June 22, 2021 - Healthy Savannah and YMCA of Coastal Georgia are holding “Listening Sessions” to seek input in developing a community-led training program on COVID-19 vaccine awareness and acceptance.
The first two of three planned sessions were held on June 9 and 10. Participants were asked to share their thoughts about vaccine acceptance.
“One of the attendees said, ‘I am taking the shot because I want to live.’ But, this was one of several differing viewpoints,” said Elsie Smalls, PhD, operations manager. "We are building the program from the inside out and must listen to the voices from our community in developing our approach. This is not top-down access. We must listen to their ideas and stories to be able to understand how to best promote acceptance of COVID-19 vaccinations.”
Generally, the participants said information about COVID-19 and flu vaccines could be more effective if it:
- Appeals to people’s faith and desire to protect family and friends.
- Explicitly says that the vaccine is free.
- Explains the long-term health problems associated with COVID-19.
- Makes clear that the vaccines reduce, but cannot eliminate, the risk of getting sick.
- Enlists celebrity and sports spokespeople to appeal to younger adults.
- Demonstrates love and concern for their life and the overall health of the community.
- Shows statistics on the impact and/or long-term implications for the younger generation.
- Poses the question, “What if”… COVID-19 is real; it begins to surge again; the vaccine is safe and you do not take it, are you willing to take that chance with your life and the lives of your family members?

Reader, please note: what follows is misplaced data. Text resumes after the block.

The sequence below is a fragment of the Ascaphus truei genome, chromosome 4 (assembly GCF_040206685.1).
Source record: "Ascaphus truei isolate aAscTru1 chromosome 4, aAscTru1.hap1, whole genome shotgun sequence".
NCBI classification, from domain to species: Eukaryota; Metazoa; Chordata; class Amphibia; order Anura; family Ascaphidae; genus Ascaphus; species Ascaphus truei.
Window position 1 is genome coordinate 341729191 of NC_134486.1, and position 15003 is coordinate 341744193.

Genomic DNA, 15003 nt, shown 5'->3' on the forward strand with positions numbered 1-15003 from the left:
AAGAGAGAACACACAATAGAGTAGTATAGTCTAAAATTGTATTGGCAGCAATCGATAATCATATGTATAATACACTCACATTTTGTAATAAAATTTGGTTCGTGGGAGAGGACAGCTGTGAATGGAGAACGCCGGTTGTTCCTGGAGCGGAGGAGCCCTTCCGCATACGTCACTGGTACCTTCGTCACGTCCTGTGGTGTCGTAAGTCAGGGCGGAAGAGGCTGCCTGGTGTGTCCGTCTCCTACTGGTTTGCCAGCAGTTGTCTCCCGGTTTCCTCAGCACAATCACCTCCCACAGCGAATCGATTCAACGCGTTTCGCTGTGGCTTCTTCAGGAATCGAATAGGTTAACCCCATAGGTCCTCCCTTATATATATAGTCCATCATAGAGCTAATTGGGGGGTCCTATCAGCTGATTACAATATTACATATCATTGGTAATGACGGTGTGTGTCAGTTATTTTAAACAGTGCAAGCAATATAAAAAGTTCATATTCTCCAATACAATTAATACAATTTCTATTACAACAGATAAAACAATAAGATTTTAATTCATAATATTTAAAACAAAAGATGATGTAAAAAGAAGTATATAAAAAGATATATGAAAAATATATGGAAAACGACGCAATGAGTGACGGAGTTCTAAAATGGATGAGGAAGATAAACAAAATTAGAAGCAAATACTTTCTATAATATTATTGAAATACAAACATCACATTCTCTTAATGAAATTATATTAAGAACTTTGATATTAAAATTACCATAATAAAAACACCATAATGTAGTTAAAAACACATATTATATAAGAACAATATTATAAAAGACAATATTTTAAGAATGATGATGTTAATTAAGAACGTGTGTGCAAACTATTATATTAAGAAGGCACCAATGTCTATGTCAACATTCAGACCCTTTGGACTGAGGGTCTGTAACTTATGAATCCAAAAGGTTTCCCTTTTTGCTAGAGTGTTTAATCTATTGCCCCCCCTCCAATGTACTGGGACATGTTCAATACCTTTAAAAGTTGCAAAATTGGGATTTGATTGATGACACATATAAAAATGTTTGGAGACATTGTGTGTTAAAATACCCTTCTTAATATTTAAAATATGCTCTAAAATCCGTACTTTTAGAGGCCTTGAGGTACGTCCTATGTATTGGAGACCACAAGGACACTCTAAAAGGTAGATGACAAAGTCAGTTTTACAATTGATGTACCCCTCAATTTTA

- Highlights those in the community who have lost loved ones and those with ongoing issues and concerns from contracting the virus.
“It was a very rich discussion,” said Nichele Hoskins, communication manager. “The groups shared their experiences with the COVID-19 vaccine and the experiences of family members and friends. We plan to use their valuable viewpoints to steer our work, and to keep the conversation going.”
The effort, funded by a supplemental grant from the Centers for Disease Control and Prevention, is intended to broaden the initiatives of the current Racial and Ethnic Approaches to Community Health (REACH) grant to focus on COVID-19 vaccine education, awareness, and acceptance, particularly in Savannah’s Black and Hispanic communities.
A third event in the series is currently being developed. Anyone interested in learning more or participating should email elsie@healthySavannah.org. Registration for the free event is required as seating will be limited.
“We need to hear and understand questions and thoughts people have about the COVID-19 vaccine before we can offer information and engage their trust,” said Smalls. “This is a matter of access as well as an issue of trust, both of which have deep, systemic roots.”
Organizers will use the information from all three events to develop a think tank to train teams of trusted messengers who will then go out to speak to and learn from the community.
“Ultimately the goal is to develop community-acceptable approaches for improving vaccination availability, accessibility, and confidence,” said Paula Kreissler, executive director of Healthy Savannah. “We want to get people vaccinated but first, we need to address questions, myths and falsehoods.”
Healthy Savannah and the YMCA also have the long-range goal of using what they learn during this process to build trust in other areas funded by the CDC’s REACH grant areas of nutrition, physical activity and community/clinical linkages.